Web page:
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CTC 261 Bernoulli’s Equation

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Review Hydrostatic Forces on an Inclined, Submerged Surface Buoyancy Every submerged object has a buoyancy force and a weight force

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**Objectives Know how to characterize flow**

Know how to apply the continuity equation Know how to apply the Bernoulli’s equation

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Flow types Uniform Flow: Velocity does not change from point to point within the channel reach Space criterion Steady Flow: Velocity does not change with respect to time Time criterion Uniform flows are mostly steady

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**Turbulent and Laminar Flow**

Turbulent – mixed flow; random movement Laminar – smooth flow; fluid particles move in straight paths parallel to the flow direction Flow of water through a pipe is almost always turbulent

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**Reynold’s Number If Re<2000 then laminar**

If Re>4,000 then turbulent Between 2-4K Re=(Velocity*Diameter)/Kinematic viscosity

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**Reynold’s # Example Given: Velocity=5 fps Diameter=1 foot**

Kinematic 50F= 1.41E-5 (ft2/sec) Re=354,610

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**Calculating Average Velocity**

V=Q/A Q=V*A Area must be perpendicular to flow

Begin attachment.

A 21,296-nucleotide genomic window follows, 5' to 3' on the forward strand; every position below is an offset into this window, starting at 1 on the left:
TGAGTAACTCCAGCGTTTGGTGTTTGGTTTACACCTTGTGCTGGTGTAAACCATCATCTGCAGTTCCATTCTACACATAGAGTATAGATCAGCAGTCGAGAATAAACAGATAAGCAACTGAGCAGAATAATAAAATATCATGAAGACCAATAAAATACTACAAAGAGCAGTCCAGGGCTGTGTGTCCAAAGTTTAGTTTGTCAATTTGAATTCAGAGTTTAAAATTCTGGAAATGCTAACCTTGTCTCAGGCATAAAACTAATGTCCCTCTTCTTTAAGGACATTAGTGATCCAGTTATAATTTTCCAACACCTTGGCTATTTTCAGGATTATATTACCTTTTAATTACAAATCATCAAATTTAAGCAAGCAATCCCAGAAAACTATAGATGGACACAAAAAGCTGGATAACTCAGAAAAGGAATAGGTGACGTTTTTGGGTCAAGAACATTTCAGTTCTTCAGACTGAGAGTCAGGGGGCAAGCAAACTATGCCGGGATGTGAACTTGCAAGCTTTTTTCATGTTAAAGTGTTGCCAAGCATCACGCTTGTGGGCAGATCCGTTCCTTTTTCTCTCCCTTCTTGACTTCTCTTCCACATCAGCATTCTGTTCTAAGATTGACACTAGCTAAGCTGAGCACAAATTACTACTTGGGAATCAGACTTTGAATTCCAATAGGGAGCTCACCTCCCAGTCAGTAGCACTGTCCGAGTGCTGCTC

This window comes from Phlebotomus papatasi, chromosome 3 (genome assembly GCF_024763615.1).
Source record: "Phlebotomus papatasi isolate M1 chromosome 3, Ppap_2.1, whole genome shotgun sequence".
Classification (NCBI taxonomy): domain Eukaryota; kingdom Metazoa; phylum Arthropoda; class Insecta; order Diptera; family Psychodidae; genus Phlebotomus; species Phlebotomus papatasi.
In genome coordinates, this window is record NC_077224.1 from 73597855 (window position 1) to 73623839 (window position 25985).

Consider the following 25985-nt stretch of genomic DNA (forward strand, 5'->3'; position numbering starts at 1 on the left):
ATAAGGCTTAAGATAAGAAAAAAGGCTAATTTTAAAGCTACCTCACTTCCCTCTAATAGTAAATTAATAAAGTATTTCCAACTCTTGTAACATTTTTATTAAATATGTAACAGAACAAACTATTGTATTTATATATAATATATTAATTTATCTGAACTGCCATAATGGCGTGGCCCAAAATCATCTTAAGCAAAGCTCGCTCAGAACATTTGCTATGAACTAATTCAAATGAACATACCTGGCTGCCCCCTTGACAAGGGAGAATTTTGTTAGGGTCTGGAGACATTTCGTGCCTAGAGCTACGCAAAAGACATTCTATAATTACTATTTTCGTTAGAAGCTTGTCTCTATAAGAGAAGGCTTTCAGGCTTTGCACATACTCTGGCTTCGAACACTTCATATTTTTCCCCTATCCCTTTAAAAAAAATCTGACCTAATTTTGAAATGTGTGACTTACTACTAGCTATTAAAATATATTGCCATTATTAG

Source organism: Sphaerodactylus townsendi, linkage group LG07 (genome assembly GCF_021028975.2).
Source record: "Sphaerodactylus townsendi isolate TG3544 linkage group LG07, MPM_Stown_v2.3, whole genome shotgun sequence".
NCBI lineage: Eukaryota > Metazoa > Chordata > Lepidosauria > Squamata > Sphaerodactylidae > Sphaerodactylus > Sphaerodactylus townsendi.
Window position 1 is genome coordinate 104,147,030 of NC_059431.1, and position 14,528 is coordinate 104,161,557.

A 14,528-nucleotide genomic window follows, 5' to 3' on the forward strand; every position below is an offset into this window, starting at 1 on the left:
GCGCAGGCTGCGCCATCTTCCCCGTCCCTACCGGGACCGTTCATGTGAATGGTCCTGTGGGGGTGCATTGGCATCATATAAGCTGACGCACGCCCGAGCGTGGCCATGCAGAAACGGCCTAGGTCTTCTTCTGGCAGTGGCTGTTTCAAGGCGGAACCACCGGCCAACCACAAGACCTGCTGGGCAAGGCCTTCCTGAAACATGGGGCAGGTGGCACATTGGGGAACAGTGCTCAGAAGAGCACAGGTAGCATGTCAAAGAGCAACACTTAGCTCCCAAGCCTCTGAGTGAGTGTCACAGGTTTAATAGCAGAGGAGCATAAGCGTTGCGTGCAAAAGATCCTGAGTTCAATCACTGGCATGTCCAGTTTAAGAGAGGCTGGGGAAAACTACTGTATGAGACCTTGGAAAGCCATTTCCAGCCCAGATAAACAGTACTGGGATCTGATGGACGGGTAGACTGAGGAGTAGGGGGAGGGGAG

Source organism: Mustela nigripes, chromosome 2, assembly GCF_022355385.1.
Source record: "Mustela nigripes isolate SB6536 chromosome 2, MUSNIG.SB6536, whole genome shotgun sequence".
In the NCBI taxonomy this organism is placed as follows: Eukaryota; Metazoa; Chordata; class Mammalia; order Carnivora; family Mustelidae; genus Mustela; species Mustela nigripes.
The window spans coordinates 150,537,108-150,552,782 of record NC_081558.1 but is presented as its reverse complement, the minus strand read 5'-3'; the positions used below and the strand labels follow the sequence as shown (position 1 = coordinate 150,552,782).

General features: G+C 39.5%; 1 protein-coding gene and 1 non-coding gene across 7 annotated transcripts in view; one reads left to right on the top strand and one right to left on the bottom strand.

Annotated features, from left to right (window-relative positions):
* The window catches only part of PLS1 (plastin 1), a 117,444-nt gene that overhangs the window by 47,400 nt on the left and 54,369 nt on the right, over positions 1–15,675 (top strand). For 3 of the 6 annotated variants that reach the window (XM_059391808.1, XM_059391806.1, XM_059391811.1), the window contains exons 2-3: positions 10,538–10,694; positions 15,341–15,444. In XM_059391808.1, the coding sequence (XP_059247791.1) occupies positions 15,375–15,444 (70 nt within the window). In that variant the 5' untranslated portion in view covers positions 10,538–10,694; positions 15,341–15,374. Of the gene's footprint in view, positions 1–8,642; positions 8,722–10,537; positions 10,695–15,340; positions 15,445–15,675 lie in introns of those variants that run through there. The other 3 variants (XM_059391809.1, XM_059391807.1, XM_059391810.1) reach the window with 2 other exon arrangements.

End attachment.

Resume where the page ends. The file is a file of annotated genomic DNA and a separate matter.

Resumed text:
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Example A 24” diameter carries water having a velocity of 13 fps. What is the discharge in cfs and in gpm? Answer: 41 cfs and 18,400 gpm

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Continuity Q=A1*V1=A2*V2 If water flows from a smaller to larger pipe, then the velocity must decrease If water flows from a larger to smaller pipe, then the velocity must increase

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Continuity Example A 120-cm pipe is in series with a 60-cm pipe. The rate of flow of water is 2 cubic meters/sec. What is the velocity of flow in each pipe? V60=Q/A60=7.1 m/s V120=Q/A120=1.8 m/s

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**Storage-Steady Flows Q in=Qout+(Storage/Discharge Rate) Qin=20 cfs**

Qout=15 cfs Storage or discharge?

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**Storage-Steady Flows Storage Qin=20 cfs Qout=15 cfs Storage rate=5 cfs**

If storage is in a tank what would you do to find the rate of rise?

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Storage Example A river discharges into a reservoir at a rate of 400,000 cfs. The outflow rate through the dam is 250,000 cfs. If the reservoir surface area is 40 square miles, what is the rate of rise in the reservoir?

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**Storage Example Answer 11.5 ft/day**

Find 3 reasons why this example is not very realistic.

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Break

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Bernoulli’s Equation

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**Assumptions Steady flow (no change w/ respect to time)**

Incompressible flow Constant density Frictionless flow Irrotational flow

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**3 Forms of Energy Kinetic energy (velocity) Potential energy (gravity)**

Pressure Energy (pump/tank)

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**Kinetic Energy (velocity head)**

V2/2g Resulting units?

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**Pressure Energy (pressure head)**